Serena Williams clinched her first Olympic singles gold medal with a 6-0, 6-1 demolition of Maria Sharapova in the most one-sided women's final in the history of the Games on Saturday.
Williams' victory, which surpassed Suzanne Lenglen's 6-3, 6-0 win over Dorothy Holman in the 1920 final in Antwerp, is the culmination of an incredible grass-court campaign that has brought the American her fifth Wimbledon crown and now the third gold medal of a remarkable career.
The 30-year-old, who has won two doubles gold medals with sister Venus, is just the second woman to win a Golden Slam of all four major titles and singles gold, emulating German legend Steffi Graf, who achieved the feat in 1988 when she won the five titles in the same year.
Serena is also the first woman to complete a Golden Slam in both singles and doubles. And the 14-time Grand Slam champion isn't finished yet.
She could yet leave the All England Club with another gold as she and Venus are through to the doubles semi-finals, where they are due to face Russia's Maria Kirilenko and Nadia Petrova later on Saturday.
It is hard to believe that, just two months ago, Serena was being written off as a fading force against her French Open first round exit against Virginie Razzano.
The 30-year-old's reponse to that defeat in Paris has been breathtaking and, whatever the rankings say, there can be no doubt who remains the pre-eminent force in the women's game.
Williams, the world number four didn't surrender a single set in her six Olympic singles matches and lost just 17 games, crushing, amongst others, French Open champion Sharapova, current world number one Victoria Azarenka and two other former world number ones in Caroline Wozniacki and Jelena Jankovic.
After a brief delay when Serena returned to the locker room, leaving Sharapova standing on the baseline waiting to start the match, the American unveiled the weapon that has tormented opponents since she arrived at Wimbledon in June.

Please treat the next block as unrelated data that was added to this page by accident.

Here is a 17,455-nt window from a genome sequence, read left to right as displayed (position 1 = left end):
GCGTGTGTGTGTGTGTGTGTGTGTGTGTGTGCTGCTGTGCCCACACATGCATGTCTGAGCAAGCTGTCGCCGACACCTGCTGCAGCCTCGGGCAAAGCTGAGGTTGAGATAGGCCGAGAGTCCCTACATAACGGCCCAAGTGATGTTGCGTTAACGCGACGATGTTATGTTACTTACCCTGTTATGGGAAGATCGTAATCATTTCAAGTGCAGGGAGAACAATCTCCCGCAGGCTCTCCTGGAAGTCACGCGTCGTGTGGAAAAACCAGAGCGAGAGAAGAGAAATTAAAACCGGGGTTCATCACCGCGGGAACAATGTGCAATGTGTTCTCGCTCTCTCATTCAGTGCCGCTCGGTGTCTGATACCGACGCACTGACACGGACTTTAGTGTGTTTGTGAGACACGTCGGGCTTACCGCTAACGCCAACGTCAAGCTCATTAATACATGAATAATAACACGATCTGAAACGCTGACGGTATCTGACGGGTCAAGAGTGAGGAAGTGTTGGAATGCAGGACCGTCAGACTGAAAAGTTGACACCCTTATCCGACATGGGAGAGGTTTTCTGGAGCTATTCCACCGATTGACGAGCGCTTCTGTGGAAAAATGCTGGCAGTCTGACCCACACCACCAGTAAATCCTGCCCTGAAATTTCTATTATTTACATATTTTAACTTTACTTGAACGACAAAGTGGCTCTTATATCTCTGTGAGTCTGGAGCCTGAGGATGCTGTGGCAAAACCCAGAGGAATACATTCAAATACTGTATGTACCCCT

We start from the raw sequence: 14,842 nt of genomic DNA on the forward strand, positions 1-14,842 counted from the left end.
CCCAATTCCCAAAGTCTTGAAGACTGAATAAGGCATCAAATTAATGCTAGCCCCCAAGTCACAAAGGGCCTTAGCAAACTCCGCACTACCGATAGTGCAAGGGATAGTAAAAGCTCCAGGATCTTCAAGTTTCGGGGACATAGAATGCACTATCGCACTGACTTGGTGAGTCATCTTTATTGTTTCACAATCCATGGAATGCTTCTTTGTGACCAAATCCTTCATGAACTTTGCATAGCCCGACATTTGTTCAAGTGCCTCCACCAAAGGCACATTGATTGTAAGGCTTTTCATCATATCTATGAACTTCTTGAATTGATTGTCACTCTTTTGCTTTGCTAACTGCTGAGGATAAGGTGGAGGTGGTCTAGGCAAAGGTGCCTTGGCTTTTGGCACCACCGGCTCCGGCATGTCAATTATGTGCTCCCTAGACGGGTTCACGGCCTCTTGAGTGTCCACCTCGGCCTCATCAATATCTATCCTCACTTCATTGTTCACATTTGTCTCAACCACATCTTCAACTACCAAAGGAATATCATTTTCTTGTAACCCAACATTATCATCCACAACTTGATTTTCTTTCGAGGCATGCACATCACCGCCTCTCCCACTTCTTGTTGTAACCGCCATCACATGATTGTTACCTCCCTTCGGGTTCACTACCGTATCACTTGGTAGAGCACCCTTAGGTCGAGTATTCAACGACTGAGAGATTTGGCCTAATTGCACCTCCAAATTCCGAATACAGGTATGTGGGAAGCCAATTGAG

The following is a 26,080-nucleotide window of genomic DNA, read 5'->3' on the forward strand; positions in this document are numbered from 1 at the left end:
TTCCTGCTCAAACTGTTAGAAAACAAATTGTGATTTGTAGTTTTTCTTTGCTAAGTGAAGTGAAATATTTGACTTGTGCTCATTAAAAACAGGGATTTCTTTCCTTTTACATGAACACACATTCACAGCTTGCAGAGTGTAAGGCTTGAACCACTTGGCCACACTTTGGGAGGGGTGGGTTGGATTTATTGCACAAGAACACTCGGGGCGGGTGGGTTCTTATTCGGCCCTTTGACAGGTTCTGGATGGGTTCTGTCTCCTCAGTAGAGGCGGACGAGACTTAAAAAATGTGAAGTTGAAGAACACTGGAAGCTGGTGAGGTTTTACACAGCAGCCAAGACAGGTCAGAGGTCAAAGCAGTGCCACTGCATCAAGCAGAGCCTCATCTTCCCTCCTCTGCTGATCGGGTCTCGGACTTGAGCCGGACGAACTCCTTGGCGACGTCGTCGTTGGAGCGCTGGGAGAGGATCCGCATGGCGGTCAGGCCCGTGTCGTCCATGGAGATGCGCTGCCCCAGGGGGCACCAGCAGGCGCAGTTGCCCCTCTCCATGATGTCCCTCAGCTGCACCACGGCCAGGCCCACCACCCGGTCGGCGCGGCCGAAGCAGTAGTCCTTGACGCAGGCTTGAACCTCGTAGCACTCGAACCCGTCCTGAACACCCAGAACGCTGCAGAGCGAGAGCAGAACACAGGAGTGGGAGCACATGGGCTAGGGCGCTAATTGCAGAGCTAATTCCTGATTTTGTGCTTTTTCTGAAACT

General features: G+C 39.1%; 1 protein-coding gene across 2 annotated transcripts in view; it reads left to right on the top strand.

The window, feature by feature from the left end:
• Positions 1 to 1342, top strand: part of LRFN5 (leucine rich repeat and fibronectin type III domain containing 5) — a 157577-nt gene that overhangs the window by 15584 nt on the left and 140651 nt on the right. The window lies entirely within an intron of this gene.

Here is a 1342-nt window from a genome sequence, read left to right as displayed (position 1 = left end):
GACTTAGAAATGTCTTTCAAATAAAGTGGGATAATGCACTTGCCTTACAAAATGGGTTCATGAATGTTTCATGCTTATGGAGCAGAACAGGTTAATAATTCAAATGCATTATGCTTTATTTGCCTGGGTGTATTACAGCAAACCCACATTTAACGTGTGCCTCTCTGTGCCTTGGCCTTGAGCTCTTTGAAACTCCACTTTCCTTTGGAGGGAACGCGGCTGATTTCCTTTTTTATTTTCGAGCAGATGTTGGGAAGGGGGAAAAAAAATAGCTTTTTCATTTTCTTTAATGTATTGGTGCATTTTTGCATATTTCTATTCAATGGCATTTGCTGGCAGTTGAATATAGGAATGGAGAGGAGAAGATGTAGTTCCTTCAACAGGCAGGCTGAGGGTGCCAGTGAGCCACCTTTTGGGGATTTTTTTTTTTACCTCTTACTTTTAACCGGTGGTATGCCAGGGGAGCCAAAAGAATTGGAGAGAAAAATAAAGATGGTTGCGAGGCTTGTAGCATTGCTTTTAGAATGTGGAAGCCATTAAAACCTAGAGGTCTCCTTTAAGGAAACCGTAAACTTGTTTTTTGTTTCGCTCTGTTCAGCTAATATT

Williams hit 162 aces throughout Wimbledon and the Games, where she had dropped serve only once en route to the final, and the American smashed down three of them in the first game of the match.
Sharapova looked shell-shocked by Serena's blistering start and immediately dropped her own serve to love.
That was all the encouragement Serena needed to go for the kill.
She kept peppering Sharapova with ferocious groundstrokes from the baseline and even a player of the world number three's calibre was rendered helpless in the face of such a relentless barrage.
Another break in the fourth game sealed the set for Serena and she kept her foot on the gas in the second set.
Sharapova, who has now lost nine of her 11 meetings with Williams, had a face like thunder as Serena continued her masterclass.
When Serena broke in the second game of the second set it was clear there would be no repeat of Sharapova's famous Wimbledon final win over Williams in 2004.
Now Sharapova's only ambition was to avoid the total humiliation of a whitewash and she did at least manage that, getting on the scoreboard at last after losing nine consecutive games.
But Serena refused to bend any futher and she broke for a 5-1 lead before clinching the gold in 63 minutes with, fittingly, one last thunderous ace.